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Teaching Conferences and Retreat Schedule
Excellent clinical experience are supplemented with educational conferences: daily morning report and noon conferences, which use case-based, group discussion and traditional lecture formats. These experiences are combined with hands-on sessions in neonatal resuscitation, critical care certification, procedure workshops, and other sessions to address all of the competencies needed to become a well-rounded physician. Annual retreats off campus allow for extra workshops on topics from teaching, communication, leadership and practice/financial management.
Once monthly, morning report is devoted to a discussion of less clinical but critically important domains within medicine such as professionalism, communications issues or health care systems.
Grand Rounds are held on Wednesday mornings weekly. Faculty, residents, students and staff attend presentations by visiting lecturers or IU School of Medicine faculty, which encompass timely topics such as new clinical advances, research contributions, updated clinical reviews or health care news.
Noon conferences are held daily at Riley Hospital for Children. Noon conferences cycle through different topics throughout the academic year in a program designed to be both comprehensive and practical for residents. Effort is made to deliver important information from the breadth of necessary pediatric skills.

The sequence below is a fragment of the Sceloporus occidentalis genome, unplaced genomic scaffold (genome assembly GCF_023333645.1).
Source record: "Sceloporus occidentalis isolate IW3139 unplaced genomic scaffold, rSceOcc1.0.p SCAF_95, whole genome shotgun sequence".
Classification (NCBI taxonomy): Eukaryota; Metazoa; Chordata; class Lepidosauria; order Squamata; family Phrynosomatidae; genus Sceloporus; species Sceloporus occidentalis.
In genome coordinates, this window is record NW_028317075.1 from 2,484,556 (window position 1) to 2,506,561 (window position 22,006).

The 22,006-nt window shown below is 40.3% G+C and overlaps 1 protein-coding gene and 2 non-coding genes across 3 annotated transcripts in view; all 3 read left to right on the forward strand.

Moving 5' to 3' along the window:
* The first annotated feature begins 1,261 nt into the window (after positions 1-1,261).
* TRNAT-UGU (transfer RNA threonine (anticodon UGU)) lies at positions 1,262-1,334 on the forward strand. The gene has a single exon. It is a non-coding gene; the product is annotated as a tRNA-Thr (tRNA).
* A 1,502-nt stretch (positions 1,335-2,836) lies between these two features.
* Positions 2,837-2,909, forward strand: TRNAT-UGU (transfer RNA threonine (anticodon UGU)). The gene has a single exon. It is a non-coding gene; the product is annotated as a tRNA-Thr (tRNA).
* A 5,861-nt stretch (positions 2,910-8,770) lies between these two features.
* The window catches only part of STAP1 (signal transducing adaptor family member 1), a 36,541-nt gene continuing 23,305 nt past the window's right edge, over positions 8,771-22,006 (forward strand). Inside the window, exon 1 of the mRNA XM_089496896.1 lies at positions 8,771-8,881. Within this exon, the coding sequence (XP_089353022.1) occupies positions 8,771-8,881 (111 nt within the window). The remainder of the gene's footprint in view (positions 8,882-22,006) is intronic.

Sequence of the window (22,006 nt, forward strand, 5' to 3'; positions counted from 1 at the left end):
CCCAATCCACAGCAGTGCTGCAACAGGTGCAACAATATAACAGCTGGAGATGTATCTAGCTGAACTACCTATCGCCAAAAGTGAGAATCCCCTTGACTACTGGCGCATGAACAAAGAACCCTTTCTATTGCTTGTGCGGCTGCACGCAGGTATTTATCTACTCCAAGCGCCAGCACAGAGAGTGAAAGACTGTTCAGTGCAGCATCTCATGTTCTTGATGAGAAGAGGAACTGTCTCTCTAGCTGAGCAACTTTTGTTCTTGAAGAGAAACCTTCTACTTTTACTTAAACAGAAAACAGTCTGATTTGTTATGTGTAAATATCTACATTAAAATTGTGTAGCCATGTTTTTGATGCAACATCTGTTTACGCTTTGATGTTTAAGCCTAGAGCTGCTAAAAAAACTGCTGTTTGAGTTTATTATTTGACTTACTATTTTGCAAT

Journal Club is a resident-lead activity with small group sessions every month. The activity follows a curricular schedule to prepare residents to assess the specific types of common literature formats.
Boards Review is part of a coordinated curriculum provided by expert lecturers from across fields of pediatric care. Emphasis is placed on topics which are critical information for the clinically-astute pediatrician.
Residents who are parents bring in their young children for an interactive format that demonstrates normal child development, healthy parenting techniques and effective anticipatory guidance skills.
Campus faculty and visiting practitioners provide insights into types of clinical practice, practice management issues and health care environment realities.
Senior residents are required to complete a project on a clinical or scientific topic of their choice and give an original presentation.
All residents become certified in Pediatric Advanced Life Support (PALS) and Neonatal Resuscitation Program (NRP).
The Pediatrics Resident Retreat is an annual 1-2 day off-campus event that provides a relaxed environment for education and social interaction between residents and program leaders. In addition to social activities, retreats are designed to expand a resident’s teaching skills, to prepare them to be community leaders, and to enhance their skills in medicine and aspects of practice management.
Year 1 Retreat: Becoming a Supervising Resident
Year 2 Retreat: Professional Development
Year 3 Retreat: Preparing for Practice